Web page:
BY DUSICA SUE MALESEVIC | “If this bill does not pass, I will pass away.”
Nicholas Poliseno uttered this statement calmly to Downtown Express after a press conference last week where elected officials pushed for the permanent reauthorization of the Zadroga Act, the 9/11 health bill which expires for patients in October.
Poliseno, a Con Edison worker who helped restore power to Lower Manhattan after the collapse of 7 World Trade Center and its substation, worked by Ground Zero for a year after 9/11.
As a result, Poliseno has been diagnosed with several diseases, including multi-organ sarcoidosis, which has spread to eight parts of his body, he said. For just one of his many medications, it costs $1.1 million yearly, he said.
Poliseno, who receives treatment under the act and is now the mayor of a New Jersey town, joined U.S. Representatives Carolyn Maloney, Jerrold Nadler and Peter King as they pushed for the act’s permanent renewal.
“There is no way I would able to afford this,” he told the crowd gathered near 7 W.T.C., which was rebuilt in 2006. “We need to know that we will be taken care for the service that we gave.”
Congress passed the James Zadroga 9/11 Health and Compensation Act in 2011 and it is comprised of two parts: the World Trade Center Health Program, which provides medical services for over 70,000 responders and survivors, and the reopened September 11th Victim Compensation Fund.
In New York, 47,462 responders — fire, police and other emergency personnel — and around 6,810 survivors — area residents, workers and children — receive care from the program, according to Citizens for the Extension of the James Zadroga Act.
The Victim Compensation Fund was initially created shortly after the attacks. It was reopened as part of the Zadroga Act and the total value of compensation is over $1.3 billion. So far 11,770 claimants are eligible for compensation claims, according to fund administrators. The fund is capped at $2.775 billion and as of March this year $1 billion has been awarded, according to the Congressional Research Service.
Nadler, whose district includes Lower Manhattan, said, “We will never stop fighting.”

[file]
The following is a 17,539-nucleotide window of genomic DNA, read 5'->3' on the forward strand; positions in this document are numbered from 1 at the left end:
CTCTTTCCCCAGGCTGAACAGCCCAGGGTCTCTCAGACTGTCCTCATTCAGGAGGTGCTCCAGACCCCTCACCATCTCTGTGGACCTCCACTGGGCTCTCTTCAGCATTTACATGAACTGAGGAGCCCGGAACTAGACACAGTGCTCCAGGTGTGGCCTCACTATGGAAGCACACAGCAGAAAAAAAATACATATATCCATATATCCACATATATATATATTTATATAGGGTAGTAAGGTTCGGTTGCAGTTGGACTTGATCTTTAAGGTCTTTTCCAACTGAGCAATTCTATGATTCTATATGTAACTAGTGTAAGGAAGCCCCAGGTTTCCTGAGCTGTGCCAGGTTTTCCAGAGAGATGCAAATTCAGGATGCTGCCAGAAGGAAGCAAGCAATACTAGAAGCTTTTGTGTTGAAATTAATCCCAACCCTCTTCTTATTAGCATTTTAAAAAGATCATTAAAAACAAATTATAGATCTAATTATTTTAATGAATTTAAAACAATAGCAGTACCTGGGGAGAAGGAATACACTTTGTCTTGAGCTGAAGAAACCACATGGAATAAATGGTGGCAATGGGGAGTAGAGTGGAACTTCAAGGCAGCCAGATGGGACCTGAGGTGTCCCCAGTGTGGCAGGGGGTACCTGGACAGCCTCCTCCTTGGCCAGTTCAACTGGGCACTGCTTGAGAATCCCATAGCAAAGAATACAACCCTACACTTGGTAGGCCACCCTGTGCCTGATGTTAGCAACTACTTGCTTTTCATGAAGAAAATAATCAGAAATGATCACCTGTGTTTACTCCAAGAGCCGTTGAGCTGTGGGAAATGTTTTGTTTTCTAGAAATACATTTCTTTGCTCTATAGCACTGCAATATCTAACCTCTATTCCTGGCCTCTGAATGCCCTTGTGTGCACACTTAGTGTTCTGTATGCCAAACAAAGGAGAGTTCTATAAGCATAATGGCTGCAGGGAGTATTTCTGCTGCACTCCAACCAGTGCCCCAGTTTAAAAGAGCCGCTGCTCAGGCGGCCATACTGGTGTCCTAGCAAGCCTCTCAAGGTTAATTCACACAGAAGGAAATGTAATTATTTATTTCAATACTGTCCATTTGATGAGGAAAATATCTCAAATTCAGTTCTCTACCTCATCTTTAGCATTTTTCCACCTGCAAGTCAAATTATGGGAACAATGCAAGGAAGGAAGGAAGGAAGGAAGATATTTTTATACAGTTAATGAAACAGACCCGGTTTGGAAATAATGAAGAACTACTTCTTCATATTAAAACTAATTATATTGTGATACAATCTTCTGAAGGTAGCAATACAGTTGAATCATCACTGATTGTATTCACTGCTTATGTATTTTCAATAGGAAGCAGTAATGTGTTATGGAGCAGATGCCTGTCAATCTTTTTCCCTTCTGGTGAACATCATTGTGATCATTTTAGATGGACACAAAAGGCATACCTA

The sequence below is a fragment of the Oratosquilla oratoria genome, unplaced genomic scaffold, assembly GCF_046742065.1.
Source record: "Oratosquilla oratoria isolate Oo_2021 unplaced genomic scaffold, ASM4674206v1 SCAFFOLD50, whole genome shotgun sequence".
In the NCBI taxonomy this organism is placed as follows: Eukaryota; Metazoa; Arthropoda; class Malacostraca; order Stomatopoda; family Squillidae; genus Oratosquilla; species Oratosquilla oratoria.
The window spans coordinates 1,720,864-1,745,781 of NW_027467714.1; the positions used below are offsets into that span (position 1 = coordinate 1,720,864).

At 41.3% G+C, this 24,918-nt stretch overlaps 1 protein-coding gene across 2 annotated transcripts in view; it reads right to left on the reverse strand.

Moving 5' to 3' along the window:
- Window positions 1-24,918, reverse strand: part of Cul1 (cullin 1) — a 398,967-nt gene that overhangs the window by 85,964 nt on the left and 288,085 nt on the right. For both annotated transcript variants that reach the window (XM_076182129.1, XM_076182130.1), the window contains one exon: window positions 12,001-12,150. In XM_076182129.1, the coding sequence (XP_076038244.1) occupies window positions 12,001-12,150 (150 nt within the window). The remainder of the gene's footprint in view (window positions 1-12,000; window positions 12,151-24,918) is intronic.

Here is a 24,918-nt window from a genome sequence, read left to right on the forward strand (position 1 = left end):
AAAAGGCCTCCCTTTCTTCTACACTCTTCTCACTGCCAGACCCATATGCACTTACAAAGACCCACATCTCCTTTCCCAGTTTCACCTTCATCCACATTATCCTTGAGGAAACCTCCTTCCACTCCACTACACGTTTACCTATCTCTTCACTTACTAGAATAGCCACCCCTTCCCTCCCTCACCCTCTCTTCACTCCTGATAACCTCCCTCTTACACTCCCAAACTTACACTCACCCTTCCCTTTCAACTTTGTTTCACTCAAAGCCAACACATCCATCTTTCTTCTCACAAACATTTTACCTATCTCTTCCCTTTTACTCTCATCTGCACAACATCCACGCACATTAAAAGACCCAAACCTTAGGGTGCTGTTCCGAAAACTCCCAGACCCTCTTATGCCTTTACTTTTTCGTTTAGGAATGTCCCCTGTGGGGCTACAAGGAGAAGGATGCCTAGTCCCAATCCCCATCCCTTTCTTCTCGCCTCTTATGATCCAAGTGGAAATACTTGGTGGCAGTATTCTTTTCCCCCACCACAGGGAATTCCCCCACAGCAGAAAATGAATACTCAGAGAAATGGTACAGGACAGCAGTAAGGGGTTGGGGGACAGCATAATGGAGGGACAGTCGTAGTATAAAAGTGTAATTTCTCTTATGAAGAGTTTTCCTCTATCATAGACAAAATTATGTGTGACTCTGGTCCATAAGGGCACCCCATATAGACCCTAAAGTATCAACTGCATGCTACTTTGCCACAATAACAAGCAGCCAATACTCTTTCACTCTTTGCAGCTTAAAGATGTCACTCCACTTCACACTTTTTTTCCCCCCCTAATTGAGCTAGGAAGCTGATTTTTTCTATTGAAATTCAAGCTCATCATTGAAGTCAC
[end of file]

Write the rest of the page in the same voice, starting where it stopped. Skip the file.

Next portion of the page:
Over 33,000 first responders and survivors have an injury or illness believed to be related to the attacks or its aftermath and over two thirds of them have more than one disease.
King said, “This is beyond debate…I hope we never have to be here again.”
The passage of the Zadroga Act was splintered by bipartisanship and some credit Jon Stewart, the former “Daily Show” host, for helping getting it through four years ago. King, a Republican, and Nadler and Maloney, both Democrats, are leading the push this time, introducing the reauthorization act in the House.
Sen. Kirsten Gillibrand has pushed for the renewal in the Senate. According to Gillibrand’s Twitter account, Stewart will join survivors in Congress next week to urge for the act’s renewal. During a “Daily Show” appearance this summer, Gillibrand said there’s not much resistance to extending the act temporarily, but making it permanent will be a challenge.
The World Trade Center Health Program is set to expire this October and the Victim Compensation Fund will expire in October of next year.
Joe Zadroga also spoke at the press conference. His son James, a N.Y.P.D. police officer who died from a respiratory disease caused by participating in the recovery effort after Sept. 11, is who the bill is named after.
Zadroga, his voice rising, said he would go to Washington if need be to let politicians who might block the effort know “what it is like to watch your son die.”